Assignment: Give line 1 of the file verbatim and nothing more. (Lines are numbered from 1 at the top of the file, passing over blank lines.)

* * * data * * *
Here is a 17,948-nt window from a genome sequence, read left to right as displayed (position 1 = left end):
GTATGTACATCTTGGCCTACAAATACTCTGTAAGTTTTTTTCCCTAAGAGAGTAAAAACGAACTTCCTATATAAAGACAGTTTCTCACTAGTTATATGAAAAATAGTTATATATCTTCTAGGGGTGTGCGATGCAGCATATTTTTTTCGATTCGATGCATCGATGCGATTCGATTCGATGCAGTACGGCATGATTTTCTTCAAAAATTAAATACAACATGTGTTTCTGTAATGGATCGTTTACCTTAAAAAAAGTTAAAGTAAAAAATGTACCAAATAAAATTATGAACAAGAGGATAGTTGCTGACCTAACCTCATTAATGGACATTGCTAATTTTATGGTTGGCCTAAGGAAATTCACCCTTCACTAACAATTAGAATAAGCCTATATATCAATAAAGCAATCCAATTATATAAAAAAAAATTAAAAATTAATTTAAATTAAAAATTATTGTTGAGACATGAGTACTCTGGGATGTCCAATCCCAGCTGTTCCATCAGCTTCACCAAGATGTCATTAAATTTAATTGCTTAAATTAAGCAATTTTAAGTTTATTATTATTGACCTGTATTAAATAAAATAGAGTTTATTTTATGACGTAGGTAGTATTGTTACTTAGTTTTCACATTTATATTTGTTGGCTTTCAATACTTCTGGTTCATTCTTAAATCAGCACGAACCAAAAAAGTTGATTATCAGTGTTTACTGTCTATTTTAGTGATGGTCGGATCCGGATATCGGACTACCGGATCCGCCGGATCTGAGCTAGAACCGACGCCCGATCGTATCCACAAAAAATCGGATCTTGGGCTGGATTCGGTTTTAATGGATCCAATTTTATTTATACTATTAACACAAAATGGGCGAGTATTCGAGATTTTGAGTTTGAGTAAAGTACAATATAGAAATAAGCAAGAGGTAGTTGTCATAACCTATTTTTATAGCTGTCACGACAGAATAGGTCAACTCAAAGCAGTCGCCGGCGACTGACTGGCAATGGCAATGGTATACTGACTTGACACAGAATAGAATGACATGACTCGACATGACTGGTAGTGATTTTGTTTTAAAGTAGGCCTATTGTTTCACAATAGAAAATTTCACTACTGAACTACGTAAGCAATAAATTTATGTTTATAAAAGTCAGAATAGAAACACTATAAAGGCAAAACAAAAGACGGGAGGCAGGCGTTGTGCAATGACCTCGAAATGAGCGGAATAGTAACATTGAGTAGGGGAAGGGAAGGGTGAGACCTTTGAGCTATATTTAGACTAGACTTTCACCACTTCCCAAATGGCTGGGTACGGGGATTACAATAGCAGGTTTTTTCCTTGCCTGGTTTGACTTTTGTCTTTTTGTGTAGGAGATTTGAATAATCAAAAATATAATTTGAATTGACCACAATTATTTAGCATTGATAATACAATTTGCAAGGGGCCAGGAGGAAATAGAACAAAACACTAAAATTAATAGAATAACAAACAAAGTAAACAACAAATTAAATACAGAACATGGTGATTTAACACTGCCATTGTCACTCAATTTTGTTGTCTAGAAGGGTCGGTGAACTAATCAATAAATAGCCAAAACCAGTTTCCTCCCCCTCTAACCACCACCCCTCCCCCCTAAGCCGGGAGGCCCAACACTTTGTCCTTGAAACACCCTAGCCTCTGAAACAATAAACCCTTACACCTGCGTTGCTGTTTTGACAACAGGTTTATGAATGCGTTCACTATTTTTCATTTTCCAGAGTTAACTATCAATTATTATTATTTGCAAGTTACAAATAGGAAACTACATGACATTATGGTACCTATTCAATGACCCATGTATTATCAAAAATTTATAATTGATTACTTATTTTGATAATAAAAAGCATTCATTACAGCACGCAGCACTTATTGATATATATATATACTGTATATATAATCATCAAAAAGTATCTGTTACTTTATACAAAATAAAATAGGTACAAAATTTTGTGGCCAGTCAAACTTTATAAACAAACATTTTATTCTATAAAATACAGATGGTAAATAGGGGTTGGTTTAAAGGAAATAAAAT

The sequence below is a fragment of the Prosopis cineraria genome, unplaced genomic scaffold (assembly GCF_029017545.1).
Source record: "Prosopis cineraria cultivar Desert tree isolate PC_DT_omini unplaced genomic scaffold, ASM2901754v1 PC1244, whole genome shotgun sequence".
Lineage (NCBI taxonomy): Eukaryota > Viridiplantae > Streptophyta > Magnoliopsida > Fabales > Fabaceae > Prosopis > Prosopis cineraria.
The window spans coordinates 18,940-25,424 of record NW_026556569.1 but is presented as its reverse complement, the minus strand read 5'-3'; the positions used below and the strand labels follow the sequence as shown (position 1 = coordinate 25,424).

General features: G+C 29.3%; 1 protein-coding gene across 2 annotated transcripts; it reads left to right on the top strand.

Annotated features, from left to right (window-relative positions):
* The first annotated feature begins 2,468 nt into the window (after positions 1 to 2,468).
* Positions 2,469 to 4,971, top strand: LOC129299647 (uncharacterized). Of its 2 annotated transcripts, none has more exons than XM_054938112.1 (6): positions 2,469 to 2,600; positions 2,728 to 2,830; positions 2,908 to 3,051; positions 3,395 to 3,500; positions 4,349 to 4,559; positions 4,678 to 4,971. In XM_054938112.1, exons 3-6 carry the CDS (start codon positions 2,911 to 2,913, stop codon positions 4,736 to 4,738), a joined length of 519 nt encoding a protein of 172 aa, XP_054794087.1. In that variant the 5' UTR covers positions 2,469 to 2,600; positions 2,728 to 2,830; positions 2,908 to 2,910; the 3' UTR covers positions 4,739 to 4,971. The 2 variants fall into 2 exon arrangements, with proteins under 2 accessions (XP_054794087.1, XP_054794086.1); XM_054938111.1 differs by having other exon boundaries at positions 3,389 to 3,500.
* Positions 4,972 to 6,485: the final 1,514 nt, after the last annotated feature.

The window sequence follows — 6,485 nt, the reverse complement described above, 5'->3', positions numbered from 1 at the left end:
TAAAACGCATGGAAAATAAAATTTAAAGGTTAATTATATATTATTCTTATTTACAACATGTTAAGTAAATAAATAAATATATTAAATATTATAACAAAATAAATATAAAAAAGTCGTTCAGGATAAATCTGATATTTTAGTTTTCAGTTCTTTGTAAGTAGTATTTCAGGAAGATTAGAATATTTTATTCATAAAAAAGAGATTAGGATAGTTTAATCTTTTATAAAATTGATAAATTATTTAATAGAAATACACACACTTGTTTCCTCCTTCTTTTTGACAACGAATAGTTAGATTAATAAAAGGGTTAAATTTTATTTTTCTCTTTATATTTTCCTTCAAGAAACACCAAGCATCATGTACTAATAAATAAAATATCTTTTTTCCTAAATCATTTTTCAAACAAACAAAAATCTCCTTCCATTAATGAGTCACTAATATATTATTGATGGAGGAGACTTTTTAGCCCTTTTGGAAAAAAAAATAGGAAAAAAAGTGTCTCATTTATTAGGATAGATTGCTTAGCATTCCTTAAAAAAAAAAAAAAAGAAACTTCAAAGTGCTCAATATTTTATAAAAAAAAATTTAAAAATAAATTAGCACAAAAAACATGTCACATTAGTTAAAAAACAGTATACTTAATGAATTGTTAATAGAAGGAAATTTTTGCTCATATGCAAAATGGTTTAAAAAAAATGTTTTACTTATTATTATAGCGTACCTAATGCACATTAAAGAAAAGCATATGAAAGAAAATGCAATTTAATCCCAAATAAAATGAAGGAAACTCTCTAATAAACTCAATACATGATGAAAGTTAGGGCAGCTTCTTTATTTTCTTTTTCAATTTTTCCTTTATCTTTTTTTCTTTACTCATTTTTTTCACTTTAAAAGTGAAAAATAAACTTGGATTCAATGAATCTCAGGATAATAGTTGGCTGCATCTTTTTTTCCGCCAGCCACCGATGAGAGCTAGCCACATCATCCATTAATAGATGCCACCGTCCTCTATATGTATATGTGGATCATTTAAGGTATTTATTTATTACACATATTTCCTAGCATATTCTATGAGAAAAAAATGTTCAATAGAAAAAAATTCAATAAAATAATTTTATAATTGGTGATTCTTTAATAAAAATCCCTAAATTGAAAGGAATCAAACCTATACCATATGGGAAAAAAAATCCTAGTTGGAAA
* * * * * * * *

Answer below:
Here is a 17,948-nt window from a genome sequence, read left to right as displayed (position 1 = left end):